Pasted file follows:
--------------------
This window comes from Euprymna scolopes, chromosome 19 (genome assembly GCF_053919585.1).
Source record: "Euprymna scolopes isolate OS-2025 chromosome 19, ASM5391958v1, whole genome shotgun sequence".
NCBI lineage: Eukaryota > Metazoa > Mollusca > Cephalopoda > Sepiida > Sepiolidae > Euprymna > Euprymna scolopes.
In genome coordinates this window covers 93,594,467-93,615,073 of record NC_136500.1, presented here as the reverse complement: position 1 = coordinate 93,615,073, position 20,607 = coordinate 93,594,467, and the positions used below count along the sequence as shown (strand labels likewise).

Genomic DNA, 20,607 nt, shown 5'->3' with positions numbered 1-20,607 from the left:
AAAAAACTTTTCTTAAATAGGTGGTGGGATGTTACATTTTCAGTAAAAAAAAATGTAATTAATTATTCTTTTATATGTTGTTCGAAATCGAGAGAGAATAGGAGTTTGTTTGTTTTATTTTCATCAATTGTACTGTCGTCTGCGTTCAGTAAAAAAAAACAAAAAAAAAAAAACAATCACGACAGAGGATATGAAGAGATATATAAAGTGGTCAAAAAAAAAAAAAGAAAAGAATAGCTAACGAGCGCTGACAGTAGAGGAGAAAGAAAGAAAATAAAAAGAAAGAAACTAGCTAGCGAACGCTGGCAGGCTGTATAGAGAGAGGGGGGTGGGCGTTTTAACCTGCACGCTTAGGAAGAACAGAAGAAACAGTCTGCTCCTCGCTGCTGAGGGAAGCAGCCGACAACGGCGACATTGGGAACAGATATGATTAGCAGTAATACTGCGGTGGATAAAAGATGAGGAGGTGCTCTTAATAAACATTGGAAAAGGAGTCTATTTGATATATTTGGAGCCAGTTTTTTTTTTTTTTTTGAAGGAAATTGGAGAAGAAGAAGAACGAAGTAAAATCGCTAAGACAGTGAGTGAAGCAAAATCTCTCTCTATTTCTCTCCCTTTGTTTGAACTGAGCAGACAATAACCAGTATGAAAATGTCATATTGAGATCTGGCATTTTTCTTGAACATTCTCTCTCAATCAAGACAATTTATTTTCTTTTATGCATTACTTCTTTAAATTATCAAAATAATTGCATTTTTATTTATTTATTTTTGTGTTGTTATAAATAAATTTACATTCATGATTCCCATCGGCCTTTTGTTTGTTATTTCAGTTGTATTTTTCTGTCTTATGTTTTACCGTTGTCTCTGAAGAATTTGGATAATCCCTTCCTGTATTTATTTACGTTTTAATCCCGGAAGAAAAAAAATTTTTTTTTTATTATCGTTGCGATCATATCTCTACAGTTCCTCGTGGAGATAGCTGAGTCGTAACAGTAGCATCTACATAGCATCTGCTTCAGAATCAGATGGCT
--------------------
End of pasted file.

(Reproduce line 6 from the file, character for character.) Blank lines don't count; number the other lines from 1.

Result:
AAAAAACTTTTCTTAAATAGGTGGTGGGATGTTACATTTTCAGTAAAAAAAAATGTAATTAATTATTCTTTTATATGTTGTTCGAAATCGAGAGAGAATAGGAGTTTGTTTGTTTTATTTTCATCAATTGTACTGTCGTCTGCGTTCAGTAAAAAAAAACAAAAAAAAAAAAACAATCACGACAGAGGATATGAAGAGATATATAAAGTGGTCAAAAAAAAAAAAAGAAAAGAATAGCTAACGAGCGCTGACAGTAGAGGAGAAAGAAAGAAAATAAAAAGAAAGAAACTAGCTAGCGAACGCTGGCAGGCTGTATAGAGAGAGGGGGGTGGGCGTTTTAACCTGCACGCTTAGGAAGAACAGAAGAAACAGTCTGCTCCTCGCTGCTGAGGGAAGCAGCCGACAACGGCGACATTGGGAACAGATATGATTAGCAGTAATACTGCGGTGGATAAAAGATGAGGAGGTGCTCTTAATAAACATTGGAAAAGGAGTCTATTTGATATATTTGGAGCCAGTTTTTTTTTTTTTTTTGAAGGAAATTGGAGAAGAAGAAGAACGAAGTAAAATCGCTAAGACAGTGAGTGAAGCAAAATCTCTCTCTATTTCTCTCCCTTTGTTTGAACTGAGCAGACAATAACCAGTATGAAAATGTCATATTGAGATCTGGCATTTTTCTTGAACATTCTCTCTCAATCAAGACAATTTATTTTCTTTTATGCATTACTTCTTTAAATTATCAAAATAATTGCATTTTTATTTATTTATTTTTGTGTTGTTATAAATAAATTTACATTCATGATTCCCATCGGCCTTTTGTTTGTTATTTCAGTTGTATTTTTCTGTCTTATGTTTTACCGTTGTCTCTGAAGAATTTGGATAATCCCTTCCTGTATTTATTTACGTTTTAATCCCGGAAGAAAAAAAATTTTTTTTTTATTATCGTTGCGATCATATCTCTACAGTTCCTCGTGGAGATAGCTGAGTCGTAACAGTAGCATCTACATAGCATCTGCTTCAGAATCAGATGGCT